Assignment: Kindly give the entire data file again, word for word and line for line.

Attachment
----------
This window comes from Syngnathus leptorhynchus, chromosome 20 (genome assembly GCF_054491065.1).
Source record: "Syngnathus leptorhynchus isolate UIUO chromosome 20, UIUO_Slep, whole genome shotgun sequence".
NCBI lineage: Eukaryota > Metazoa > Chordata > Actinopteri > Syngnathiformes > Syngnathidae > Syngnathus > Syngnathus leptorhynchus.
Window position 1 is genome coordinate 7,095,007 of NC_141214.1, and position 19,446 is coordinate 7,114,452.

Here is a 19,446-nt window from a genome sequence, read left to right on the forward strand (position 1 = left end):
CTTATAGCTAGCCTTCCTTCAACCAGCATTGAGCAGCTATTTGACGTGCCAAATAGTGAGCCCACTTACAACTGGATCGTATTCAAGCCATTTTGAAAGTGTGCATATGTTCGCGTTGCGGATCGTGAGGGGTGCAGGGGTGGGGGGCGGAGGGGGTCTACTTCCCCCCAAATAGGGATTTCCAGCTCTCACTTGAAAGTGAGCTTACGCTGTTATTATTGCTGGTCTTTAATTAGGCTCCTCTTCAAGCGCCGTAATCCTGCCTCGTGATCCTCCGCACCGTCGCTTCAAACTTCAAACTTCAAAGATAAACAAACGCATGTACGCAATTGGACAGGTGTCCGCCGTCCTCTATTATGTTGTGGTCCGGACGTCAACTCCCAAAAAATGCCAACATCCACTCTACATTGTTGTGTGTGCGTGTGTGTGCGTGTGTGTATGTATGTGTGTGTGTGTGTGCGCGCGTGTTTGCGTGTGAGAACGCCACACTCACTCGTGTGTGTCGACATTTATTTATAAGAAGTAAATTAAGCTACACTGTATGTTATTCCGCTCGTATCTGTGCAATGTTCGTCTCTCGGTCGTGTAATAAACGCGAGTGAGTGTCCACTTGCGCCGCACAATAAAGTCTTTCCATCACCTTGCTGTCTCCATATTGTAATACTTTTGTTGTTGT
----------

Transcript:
This window comes from Syngnathus leptorhynchus, chromosome 20 (genome assembly GCF_054491065.1).
Source record: "Syngnathus leptorhynchus isolate UIUO chromosome 20, UIUO_Slep, whole genome shotgun sequence".
NCBI lineage: Eukaryota > Metazoa > Chordata > Actinopteri > Syngnathiformes > Syngnathidae > Syngnathus > Syngnathus leptorhynchus.
Window position 1 is genome coordinate 7,095,007 of NC_141214.1, and position 19,446 is coordinate 7,114,452.

Here is a 19,446-nt window from a genome sequence, read left to right on the forward strand (position 1 = left end):
CTTATAGCTAGCCTTCCTTCAACCAGCATTGAGCAGCTATTTGACGTGCCAAATAGTGAGCCCACTTACAACTGGATCGTATTCAAGCCATTTTGAAAGTGTGCATATGTTCGCGTTGCGGATCGTGAGGGGTGCAGGGGTGGGGGGCGGAGGGGGTCTACTTCCCCCCAAATAGGGATTTCCAGCTCTCACTTGAAAGTGAGCTTACGCTGTTATTATTGCTGGTCTTTAATTAGGCTCCTCTTCAAGCGCCGTAATCCTGCCTCGTGATCCTCCGCACCGTCGCTTCAAACTTCAAACTTCAAAGATAAACAAACGCATGTACGCAATTGGACAGGTGTCCGCCGTCCTCTATTATGTTGTGGTCCGGACGTCAACTCCCAAAAAATGCCAACATCCACTCTACATTGTTGTGTGTGCGTGTGTGTGCGTGTGTGTATGTATGTGTGTGTGTGTGTGCGCGCGTGTTTGCGTGTGAGAACGCCACACTCACTCGTGTGTGTCGACATTTATTTATAAGAAGTAAATTAAGCTACACTGTATGTTATTCCGCTCGTATCTGTGCAATGTTCGTCTCTCGGTCGTGTAATAAACGCGAGTGAGTGTCCACTTGCGCCGCACAATAAAGTCTTTCCATCACCTTGCTGTCTCCATATTGTAATACTTTTGTTGTTGT